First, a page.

The sacred art of the mixtape

Back in the day, what seems like a long time ago, I was a DJ. For a long time, I thought it was my true calling. I set myself up with two Technics SLBD-22 belt drive decks, the cheapest Technics you could buy, and a battery-powered two-channel mixer. The fact that it was bought from Tandy should give you an idea of how long ago we’re talking.

To me, making a tape is like writing a letter—there’s a lot of erasing and rethinking and starting again. A good compilation tape, like breaking up, is hard to do. You’ve got to kick off with a corker, to hold the attention… and then you’ve got to up it a notch, or cool it a notch, and you can’t have white music and black music together, unless the white music sounds like black music, and you can’t have two tracks by the same artist side by side, unless you’ve done the whole thing in pairs and…oh, there are loads of rules.

I began learning to beatmix immediately. I was a regular reader of DJ and Record Mirror, and had a good theoretical understanding of the principle of playing two records at the same speed and matching the drums together. I didn’t have a lot of dance vinyl at that time, which meant I was either a) at the mercy of live drummers on records or increasingly b) borrowing my then-girlfriend’s precious collection of Jason Donovan records.

And from there it was just a short leap to creating mixtapes for friends. I was mixing to practise the craft anyway, and I taped them so I could listen back and see how my mixing was, so giving them away wasn’t much of a step. To begin with, they weren’t much of a personal statement and I certainly didn’t follow many rules, such as those alluded to in the quote above from Nick Hornby’s “High Fidelity”. They were mostly just created from the few records that I had to hand.

But slowly, surely, as my record collection and ability to mix increased, my mixtapes became much more of a personal statement. They frequently started off slowly, chilled, at a low tempo and then moved to a crescendo. My personal style evolved too, and the hurried mixes caused by using the 4-bar into and outro from Stock/Aitken/Waterman records was replaced by longer, verging on ridiculously epic transitions where I kept records in sync for 2-3 minutes or longer, especially when I added a third deck to the set-up.

But the defining change in both my mixing and mixtape style came when I discovered Ableton Live. Now, tracks became elements and sequences rather than songs. Mixing on laptop meant that I could endlessly loop a drum from here, a bassline from there, a guitar from there. I could edit tracks live, shortening or lengthening parts to suit my own devices.

Even though I’m technically retired from DJing, I still enjoy creating mixtapes. They’re the ultimate personal statement, created purely for myself, as much as technical exercise as a labour of love. Now, I do adopt Rob Fleming’s rules, just as a challenge. How many tracks can I fit into a CD-length mix? (my record is about 90). What’s the biggest difference in tempo between the opening and closing tracks of a mixtape I can achieve? (about 90 bpm). How many different genres, styles and eras can I use, what’s the most unlikely track I can get into a mix (s0 many contenders there!), how can I make a 60s psychedelic rock track blend seamlessly with underground European techno…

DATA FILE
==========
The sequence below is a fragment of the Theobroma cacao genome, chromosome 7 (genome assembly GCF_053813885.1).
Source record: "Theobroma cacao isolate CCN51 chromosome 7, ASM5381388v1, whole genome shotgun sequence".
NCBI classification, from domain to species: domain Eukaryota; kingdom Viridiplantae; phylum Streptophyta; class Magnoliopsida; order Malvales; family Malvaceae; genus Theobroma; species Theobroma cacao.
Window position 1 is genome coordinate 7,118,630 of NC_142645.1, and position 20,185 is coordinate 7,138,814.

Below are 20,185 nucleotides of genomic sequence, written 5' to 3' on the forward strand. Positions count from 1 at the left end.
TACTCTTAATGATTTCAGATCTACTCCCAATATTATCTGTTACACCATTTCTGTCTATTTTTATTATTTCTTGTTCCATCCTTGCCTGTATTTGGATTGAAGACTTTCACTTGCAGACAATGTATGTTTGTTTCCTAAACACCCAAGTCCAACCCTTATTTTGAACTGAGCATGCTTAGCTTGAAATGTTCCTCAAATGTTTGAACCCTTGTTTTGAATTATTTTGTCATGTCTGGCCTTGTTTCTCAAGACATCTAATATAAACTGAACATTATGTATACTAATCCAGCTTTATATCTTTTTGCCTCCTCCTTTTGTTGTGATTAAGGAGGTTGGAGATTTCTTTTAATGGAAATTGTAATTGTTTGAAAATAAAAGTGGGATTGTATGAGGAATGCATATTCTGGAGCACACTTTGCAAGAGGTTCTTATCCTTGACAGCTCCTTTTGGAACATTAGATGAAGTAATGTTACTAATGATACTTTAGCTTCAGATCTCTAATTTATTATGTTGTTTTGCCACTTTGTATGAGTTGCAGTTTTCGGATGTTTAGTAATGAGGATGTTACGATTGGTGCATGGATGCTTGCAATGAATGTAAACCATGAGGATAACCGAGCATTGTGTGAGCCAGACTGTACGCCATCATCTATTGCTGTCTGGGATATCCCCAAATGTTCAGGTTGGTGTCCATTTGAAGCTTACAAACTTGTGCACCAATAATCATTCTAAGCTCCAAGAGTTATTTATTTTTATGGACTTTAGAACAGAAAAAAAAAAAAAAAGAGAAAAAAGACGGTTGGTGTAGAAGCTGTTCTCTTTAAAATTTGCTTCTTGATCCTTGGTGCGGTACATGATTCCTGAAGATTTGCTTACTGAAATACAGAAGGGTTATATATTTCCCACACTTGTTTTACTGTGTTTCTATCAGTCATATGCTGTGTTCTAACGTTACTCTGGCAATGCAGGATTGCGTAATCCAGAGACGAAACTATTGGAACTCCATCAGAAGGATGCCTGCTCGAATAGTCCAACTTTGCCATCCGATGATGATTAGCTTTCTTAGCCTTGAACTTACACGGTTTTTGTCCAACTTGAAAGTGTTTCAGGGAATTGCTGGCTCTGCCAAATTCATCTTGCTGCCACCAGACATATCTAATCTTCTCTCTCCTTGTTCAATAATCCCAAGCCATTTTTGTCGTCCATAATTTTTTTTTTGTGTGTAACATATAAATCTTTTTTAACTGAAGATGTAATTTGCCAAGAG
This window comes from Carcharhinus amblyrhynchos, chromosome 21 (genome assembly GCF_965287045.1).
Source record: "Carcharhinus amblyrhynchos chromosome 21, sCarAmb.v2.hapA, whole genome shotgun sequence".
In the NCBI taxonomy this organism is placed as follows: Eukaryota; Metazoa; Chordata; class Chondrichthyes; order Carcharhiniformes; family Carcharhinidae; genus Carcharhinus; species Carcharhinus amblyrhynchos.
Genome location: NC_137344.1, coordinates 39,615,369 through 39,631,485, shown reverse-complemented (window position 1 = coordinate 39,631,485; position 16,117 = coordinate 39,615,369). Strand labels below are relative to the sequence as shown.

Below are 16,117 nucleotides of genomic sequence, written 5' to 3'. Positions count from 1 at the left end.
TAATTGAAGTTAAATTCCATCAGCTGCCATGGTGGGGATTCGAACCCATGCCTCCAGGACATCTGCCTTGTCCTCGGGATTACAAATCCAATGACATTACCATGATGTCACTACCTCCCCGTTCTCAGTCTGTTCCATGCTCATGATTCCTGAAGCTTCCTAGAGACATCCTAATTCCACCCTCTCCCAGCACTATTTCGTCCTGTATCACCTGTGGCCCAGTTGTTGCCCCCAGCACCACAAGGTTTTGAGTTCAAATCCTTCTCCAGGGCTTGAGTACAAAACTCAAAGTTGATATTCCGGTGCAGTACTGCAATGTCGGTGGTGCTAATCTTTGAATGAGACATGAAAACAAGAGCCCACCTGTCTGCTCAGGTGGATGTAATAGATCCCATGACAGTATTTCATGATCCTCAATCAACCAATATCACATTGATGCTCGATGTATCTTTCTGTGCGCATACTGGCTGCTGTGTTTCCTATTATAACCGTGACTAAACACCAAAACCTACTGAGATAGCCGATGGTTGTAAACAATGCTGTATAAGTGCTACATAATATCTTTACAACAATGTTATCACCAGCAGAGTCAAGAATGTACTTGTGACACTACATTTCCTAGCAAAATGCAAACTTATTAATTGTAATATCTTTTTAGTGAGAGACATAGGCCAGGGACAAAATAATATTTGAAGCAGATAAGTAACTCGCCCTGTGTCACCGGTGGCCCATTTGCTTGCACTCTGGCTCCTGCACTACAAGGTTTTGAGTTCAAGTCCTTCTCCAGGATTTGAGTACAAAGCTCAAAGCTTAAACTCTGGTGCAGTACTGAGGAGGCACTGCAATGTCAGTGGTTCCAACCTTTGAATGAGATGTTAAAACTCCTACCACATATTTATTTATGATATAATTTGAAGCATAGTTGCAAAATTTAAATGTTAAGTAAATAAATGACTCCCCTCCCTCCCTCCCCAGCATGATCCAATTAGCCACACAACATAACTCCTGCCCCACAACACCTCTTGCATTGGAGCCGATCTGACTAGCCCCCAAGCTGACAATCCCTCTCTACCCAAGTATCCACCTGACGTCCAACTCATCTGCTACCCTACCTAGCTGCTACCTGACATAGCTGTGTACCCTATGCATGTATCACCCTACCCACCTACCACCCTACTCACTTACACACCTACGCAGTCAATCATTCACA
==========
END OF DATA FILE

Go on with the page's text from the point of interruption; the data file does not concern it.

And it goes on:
And this mixtape, created a couple of years ago,  is a good example of the sort of thing I enjoy. Starting off with Adele’s acapella, we move into Placebo’s alt rock. Later, the Stone Roses merge into The Jackson Sisters’ “I Believe in Miracles”, and coming out of that sequence we go through The Shadows and Kasabian, but five minutes later we’re in deep electronica territory courtesy of Hot Chip and Azealia Banks. It’s a mix that represents the inside of my head, also expressed in the kaleidoscopic mix of musings on this blog.

Click play to have a listen, or click on the Mixcloud logo to launch it in a new tab.


  1. Adele – Rolling in the Deep
  2. Placebo – Taste in Men
  3. Beastie Boys – Intergalactic
  4. Friends – I’m His Girl
  5. Jessie Ware – 110%
  6. Labrinth – Express Yourself
  7. Prince – Alphabet Street
  8. Jackson 5 – ABC
  9. Dj Yoda – Wheels
  10. Eugene McGuinness – Harlequinade
  11. Grandmaster Flash – The Message
  12. Ice Cube – Bop Gun
  13. BlackStreet – No Diggity
  14. Marlena Shaw – California Soul
  15. Mtume – Juicy Fruit
  16. Beyonce – All The Single Ladies
  17. Skee-Lo – I Wish
  18. Rihanna – Umbrella
  19. Stevie Wonder – Wish
  20. Malcolm McLaren – Buffalo Gals
  21. Kasabian – LSF
  22. Prince – Kiss
  23. INXS – Need You Tonight
  24. Mansun – Stripper Vicar
  25. Barenaked Ladies – One Week
  26. The Stones Roses – Fool’s Gold
  27. The Urban All-Stars – It Began In Africa
  28. The Shadows – Apache
  29. Kasabian – Fire
  30. Mark Ronson – Record Collection
  31. Karmin – Brokenhearted
  32. Prince – Raspberry Beret
  33. Hot Chip – Over and Over
  34. Brassy – Play Some D
  35. Azealia Banks – 212
  36. Herve – Better Than A BMX
  37. Sam and The Womp – Bom Bom
  38. Foster The People – Pumped Up Kicks
  39. Yer Man – Weird Therapy
  40. Wanda Jackson – Whirlpool
  41. Men Women & Children – Dance In My Blood
  42. Calvin Harris – Ready For The Weekend
  43. The Shoes – Time To Dance

In what way would you like to disagree with me?

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